A Study on the Social Issues of HIV-AIDS in Today’s Society.

Nimmy Thomas

B.Ed Student- Natural Science

Mount Carmel College of Teacher Education for Women- Kottayam


HIV is a virus that enters your body and begins to destroy T cells. You need T cells
in order to fight infections. HIV spreads through bodily fluids that include: The first few weeks
after infection is called the acute infection stage. During this time the virus rapidly reproduces.
Your immune system responds by producing HIV antibodies. Many people experience temporary
flu-like symptoms during this stage. Even without symptoms, HIV is highly contagious during
this time. After the first month or so, HIV enters the clinical latency stage. This stage can last
from a few years to a few decades. Progression can be slowed with antiretroviral therapy. Some
people have symptoms. Many people do not, but it’s still contagious. As the virus progresses,
you’re left with fewer T cells. This makes you more susceptible to disease, infection, and
infection-related cancers.HIV is a lifetime condition with no cure. Medical care, including
antiretroviral therapy, can help manage HIV and prevent AIDS.


“Every new infection starts with someone who is already infected. New infections occur because
infected persons do not take the necessary precautions or because of poorly organized protective
service. Acquired immunodeficiency syndrome (AIDS) is one of the most significant health and
social problems facing the world today .HIV diagnosis is a traumatic experience that
significantly changes a person’s life. In recent years a number of organizations have published
papers, monographs and policy documents highlighting ways in which using the criminal law to
address potential or actual HIV exposure or transmission might undermine HIV-prevention
efforts.“Newspapers have the power to provide concrete knowledge, to influence fears about
personal safety, to shape perceptions of who is considered a threat to public safety, and to
influence how people perceived to be a threat are treated.


It has been asserted that using the criminal law to address
potential or actual HIV exposure or transmission produces conflicting messages regarding who is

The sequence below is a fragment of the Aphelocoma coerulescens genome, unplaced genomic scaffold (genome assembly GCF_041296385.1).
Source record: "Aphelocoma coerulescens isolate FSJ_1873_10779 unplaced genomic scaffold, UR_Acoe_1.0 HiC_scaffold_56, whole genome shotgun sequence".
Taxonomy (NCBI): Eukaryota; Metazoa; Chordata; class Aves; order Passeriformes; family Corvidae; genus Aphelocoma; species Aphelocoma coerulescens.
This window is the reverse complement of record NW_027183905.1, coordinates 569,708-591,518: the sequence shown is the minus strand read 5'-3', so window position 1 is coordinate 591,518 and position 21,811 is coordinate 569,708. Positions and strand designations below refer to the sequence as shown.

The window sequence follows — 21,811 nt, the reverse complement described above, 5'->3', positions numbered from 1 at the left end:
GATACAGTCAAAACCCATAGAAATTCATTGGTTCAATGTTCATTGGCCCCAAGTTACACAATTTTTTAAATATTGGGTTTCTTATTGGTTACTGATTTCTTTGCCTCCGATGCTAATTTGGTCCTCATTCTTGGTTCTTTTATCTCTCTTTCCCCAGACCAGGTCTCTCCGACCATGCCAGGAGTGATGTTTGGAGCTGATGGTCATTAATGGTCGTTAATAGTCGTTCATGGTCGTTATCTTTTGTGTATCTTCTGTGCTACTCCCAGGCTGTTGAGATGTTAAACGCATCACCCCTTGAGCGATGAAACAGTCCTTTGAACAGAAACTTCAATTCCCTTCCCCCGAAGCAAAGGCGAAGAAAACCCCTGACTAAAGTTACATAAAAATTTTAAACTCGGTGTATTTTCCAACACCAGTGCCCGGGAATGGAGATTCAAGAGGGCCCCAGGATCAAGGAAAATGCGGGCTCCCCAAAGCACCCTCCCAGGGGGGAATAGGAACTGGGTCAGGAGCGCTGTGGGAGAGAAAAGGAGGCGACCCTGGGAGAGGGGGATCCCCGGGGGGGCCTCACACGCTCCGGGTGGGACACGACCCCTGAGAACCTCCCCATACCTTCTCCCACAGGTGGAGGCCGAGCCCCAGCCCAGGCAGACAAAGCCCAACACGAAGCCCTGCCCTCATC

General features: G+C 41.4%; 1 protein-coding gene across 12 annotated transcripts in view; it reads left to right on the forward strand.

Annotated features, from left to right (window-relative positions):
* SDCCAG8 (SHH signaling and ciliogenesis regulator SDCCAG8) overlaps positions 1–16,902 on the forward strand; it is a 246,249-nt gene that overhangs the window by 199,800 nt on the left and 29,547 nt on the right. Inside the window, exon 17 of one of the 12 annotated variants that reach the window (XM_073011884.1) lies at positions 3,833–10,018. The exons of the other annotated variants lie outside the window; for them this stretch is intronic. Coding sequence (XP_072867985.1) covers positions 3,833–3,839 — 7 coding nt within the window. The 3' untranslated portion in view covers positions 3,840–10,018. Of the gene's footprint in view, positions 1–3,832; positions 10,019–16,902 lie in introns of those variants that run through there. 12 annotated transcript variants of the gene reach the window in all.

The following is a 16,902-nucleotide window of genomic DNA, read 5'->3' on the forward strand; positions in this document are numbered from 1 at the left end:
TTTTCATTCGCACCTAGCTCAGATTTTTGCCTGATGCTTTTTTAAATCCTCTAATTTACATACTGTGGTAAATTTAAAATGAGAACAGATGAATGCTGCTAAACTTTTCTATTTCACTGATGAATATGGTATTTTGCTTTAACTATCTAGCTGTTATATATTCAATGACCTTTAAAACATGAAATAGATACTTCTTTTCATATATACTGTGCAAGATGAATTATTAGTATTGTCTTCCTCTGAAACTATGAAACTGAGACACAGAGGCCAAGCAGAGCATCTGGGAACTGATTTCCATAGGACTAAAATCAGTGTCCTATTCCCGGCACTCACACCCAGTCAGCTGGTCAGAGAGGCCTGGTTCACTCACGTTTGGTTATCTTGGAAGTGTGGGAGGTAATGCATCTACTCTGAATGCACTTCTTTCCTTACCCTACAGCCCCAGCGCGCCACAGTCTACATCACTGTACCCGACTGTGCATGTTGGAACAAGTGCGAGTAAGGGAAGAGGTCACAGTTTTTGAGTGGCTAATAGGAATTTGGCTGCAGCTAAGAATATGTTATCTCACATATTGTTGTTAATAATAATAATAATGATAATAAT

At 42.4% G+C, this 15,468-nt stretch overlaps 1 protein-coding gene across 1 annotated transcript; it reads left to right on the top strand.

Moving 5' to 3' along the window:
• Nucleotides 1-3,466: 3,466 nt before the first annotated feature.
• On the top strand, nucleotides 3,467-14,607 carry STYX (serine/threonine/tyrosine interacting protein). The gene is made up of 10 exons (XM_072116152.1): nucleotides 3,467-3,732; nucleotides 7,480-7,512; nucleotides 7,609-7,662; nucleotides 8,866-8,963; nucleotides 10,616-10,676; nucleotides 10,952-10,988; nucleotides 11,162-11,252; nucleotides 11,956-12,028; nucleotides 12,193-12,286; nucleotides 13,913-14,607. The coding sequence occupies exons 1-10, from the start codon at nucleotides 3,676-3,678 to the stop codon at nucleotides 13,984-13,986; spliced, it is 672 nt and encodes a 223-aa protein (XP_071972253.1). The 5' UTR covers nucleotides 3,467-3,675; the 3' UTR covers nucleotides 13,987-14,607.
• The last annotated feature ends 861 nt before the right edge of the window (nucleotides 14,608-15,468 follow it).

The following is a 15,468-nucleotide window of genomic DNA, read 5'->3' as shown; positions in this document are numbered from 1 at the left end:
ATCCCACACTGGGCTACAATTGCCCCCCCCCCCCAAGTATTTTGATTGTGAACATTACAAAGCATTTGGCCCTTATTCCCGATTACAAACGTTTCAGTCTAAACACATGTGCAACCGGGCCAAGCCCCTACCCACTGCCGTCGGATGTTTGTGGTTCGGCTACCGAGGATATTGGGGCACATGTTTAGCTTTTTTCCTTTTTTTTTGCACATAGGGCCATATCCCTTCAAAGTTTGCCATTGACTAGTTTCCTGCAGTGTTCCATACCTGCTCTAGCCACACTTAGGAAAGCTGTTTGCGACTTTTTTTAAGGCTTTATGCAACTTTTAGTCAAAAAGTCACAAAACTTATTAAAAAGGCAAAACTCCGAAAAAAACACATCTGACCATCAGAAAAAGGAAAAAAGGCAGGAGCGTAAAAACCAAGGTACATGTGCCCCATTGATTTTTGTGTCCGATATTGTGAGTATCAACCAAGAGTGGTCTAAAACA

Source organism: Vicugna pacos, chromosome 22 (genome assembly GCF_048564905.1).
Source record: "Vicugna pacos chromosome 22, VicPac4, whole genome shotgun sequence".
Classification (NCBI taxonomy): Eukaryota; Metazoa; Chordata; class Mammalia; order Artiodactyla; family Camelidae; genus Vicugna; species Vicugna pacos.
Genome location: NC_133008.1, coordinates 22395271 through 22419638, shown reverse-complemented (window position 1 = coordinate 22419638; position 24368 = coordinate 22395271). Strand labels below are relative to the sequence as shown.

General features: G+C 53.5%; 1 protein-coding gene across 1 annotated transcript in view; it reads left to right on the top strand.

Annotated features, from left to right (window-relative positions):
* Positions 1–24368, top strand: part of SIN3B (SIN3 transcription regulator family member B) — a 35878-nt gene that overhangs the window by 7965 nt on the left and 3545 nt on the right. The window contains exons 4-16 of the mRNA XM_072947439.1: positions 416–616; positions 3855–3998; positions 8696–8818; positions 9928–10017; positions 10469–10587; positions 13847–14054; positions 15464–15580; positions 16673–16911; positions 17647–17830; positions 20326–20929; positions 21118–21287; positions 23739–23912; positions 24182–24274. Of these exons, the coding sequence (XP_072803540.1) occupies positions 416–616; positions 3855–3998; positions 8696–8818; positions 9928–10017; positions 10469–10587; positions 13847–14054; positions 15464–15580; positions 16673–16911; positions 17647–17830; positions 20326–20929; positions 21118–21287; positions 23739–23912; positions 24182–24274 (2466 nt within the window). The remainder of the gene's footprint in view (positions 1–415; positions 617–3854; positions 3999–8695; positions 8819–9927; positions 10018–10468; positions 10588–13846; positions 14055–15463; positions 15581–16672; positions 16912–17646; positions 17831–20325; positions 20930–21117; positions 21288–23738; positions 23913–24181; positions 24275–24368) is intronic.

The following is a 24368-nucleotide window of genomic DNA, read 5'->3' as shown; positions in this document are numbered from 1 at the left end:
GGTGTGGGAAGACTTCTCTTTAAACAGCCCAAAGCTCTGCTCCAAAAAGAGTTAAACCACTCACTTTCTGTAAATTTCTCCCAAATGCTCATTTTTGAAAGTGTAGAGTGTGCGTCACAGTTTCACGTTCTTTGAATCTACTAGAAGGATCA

responsible for HIV prevention. Responsibility, not all people aware they are living with HIV are
willing or able to disclose their HIV status every time they have sex that risks HIV exposure. If
people at risk fail to recognize this, and think instead that HIV-positive sexual partners should
and will always disclose their status, they may fail to take steps to reduce their risk of becoming
infected. Despite the fact that accurate up-to-date information about HIV is widely available in
the communities represented by the study population, most of the men who supported
prosecutions considered HIV to be invariably fatal. Having this erroneous belief, the researchers
noted, may lead to assumptions that people who look well, and do not disclose that they are HIV-
negative, are free from the virus. The investigators expressed concern that the aggregate impact
of criminal prosecutions is that it exacerbates misconceptions around responsibility for HIV
prevention, "particularly the perception that the law now provides negative and untested men
with added protection from HIV in sexual interactions."


The main challenges faced HIV/AIDS-related stigma and “othering” (blaming and stigmatizing
the “other” whereas the “other” is defined as someone with a different religion, ethnic group to
one’s own, and gay men) for the spread of HIV.

(i) Disclosure of HIV status to others.

(ii) Risky behaviors for HIV infection.

(iii) The importance of the socioeconomic context within which people with HIV live.

The problem that we are facing as a person living with this virus, there’s a stigma and a
discrimination, because people, if you say ‘I am HIV-positive’, they are going to chase you
away.” When it comes to our [people of mixed race], you know it’s funny, we have a different
mentality in a way, because when it comes to the HIV persons, we don’t want to get involved